Employee mental health is an issue that impacts the ultimate success of every business on the planet. And a new analysis of three years’ worth of global EAP data shows a dramatic increase in the number of employees who are reporting serious mental and emotional health concerns.
How ignoring health and wellness drain the bottom line
In a three-year study of global employees, health and wellness issues led to a 58% increase in depression, a 74% boost in anxiety, and a 28% rise in stress.
A new analysis by Deloitte finds that poor mental health costs UK employers up to £45 billion each year. This is a rise of 16% since 2016 – an extra £6 billion a year.
The research also looks at how employers can tackle this problem, finding that it pays to support employees’ mental health. On average, for every £1 spent on supporting their people’s mental health, employers get £5 back on their investment in reduced presenteeism, absenteeism and staff turnover.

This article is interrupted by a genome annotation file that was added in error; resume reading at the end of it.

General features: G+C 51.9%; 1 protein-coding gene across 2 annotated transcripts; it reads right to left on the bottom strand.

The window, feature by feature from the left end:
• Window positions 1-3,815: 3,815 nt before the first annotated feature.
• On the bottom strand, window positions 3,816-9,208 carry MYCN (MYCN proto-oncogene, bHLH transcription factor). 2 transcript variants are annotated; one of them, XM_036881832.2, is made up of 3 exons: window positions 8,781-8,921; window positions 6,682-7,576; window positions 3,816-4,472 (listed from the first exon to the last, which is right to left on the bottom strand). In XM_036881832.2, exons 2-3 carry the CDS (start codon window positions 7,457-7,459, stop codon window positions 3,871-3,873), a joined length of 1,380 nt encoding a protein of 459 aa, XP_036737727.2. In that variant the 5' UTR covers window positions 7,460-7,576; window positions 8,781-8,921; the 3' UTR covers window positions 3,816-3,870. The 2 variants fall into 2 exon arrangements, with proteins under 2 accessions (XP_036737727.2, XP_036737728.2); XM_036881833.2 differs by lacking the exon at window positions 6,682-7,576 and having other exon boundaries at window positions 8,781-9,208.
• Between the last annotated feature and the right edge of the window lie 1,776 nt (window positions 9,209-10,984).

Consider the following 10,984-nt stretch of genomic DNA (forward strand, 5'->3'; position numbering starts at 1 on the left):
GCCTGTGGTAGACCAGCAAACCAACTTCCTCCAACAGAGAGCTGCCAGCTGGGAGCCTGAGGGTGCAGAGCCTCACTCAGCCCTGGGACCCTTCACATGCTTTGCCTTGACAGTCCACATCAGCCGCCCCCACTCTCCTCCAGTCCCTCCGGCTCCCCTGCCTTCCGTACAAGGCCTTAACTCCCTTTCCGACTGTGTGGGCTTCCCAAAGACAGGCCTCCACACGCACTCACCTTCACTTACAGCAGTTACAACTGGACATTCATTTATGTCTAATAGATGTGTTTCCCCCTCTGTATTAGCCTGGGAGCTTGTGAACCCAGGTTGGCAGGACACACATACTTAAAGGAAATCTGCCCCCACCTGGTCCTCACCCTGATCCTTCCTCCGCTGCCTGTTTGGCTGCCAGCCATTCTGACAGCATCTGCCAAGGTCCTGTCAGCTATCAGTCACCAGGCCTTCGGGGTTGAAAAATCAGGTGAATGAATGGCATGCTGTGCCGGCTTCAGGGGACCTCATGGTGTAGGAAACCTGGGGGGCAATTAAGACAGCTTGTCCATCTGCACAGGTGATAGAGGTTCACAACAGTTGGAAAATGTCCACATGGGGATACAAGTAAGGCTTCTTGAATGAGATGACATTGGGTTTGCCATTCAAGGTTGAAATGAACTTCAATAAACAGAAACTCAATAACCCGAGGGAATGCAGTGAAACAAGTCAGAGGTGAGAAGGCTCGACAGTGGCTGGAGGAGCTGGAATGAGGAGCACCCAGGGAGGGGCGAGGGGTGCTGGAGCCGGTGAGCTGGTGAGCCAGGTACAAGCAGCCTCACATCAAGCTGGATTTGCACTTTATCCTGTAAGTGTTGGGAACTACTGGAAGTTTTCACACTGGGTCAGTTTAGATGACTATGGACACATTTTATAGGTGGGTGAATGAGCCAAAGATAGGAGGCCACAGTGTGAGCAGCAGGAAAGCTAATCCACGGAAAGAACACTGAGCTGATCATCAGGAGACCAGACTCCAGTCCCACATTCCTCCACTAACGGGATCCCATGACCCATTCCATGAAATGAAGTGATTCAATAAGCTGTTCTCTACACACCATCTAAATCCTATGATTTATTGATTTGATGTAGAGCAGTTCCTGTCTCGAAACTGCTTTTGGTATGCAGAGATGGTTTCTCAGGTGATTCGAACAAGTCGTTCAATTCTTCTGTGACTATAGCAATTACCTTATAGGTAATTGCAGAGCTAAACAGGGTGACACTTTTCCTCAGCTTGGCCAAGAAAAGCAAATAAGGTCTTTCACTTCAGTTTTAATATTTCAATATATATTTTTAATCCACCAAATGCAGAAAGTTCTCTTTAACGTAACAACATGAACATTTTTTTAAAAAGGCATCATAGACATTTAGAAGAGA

Costs are driven largely by ‘presenteeism’
The latest research builds on work conducted by Deloitte in 2017 for the Stevenson-Farmer Review on workplace mental health, which calculated that poor mental health cost UK employers £33-42 billion a year.
A yearlong telephone survey of 29,000 working adults, dubbed the American Productivity Audit—Stewart’s research team calculated the total cost of presenteeism in the United States to be more than $150 billion per year. Furthermore, most studies confirm that presenteeism is far more costly than illness-related absenteeism or disability. The two Journal of the American Medical Association studies, for example, found that the on-the-job productivity loss resulting from depression and pain was roughly three times greater than the absence-related productivity loss attributed to these conditions.
The preventative approach, then, is to provide employees with solutions to manage and improve their own health and wellbeing inside and outside of the office. The study Do workplace physical activity interventions improve mental health outcomes? conducted through Oxford Academic’s Occupational Medicine concluded that Workplace physical activity and yoga programmes are associated with a significant reduction in depressive symptoms and anxiety, respectively.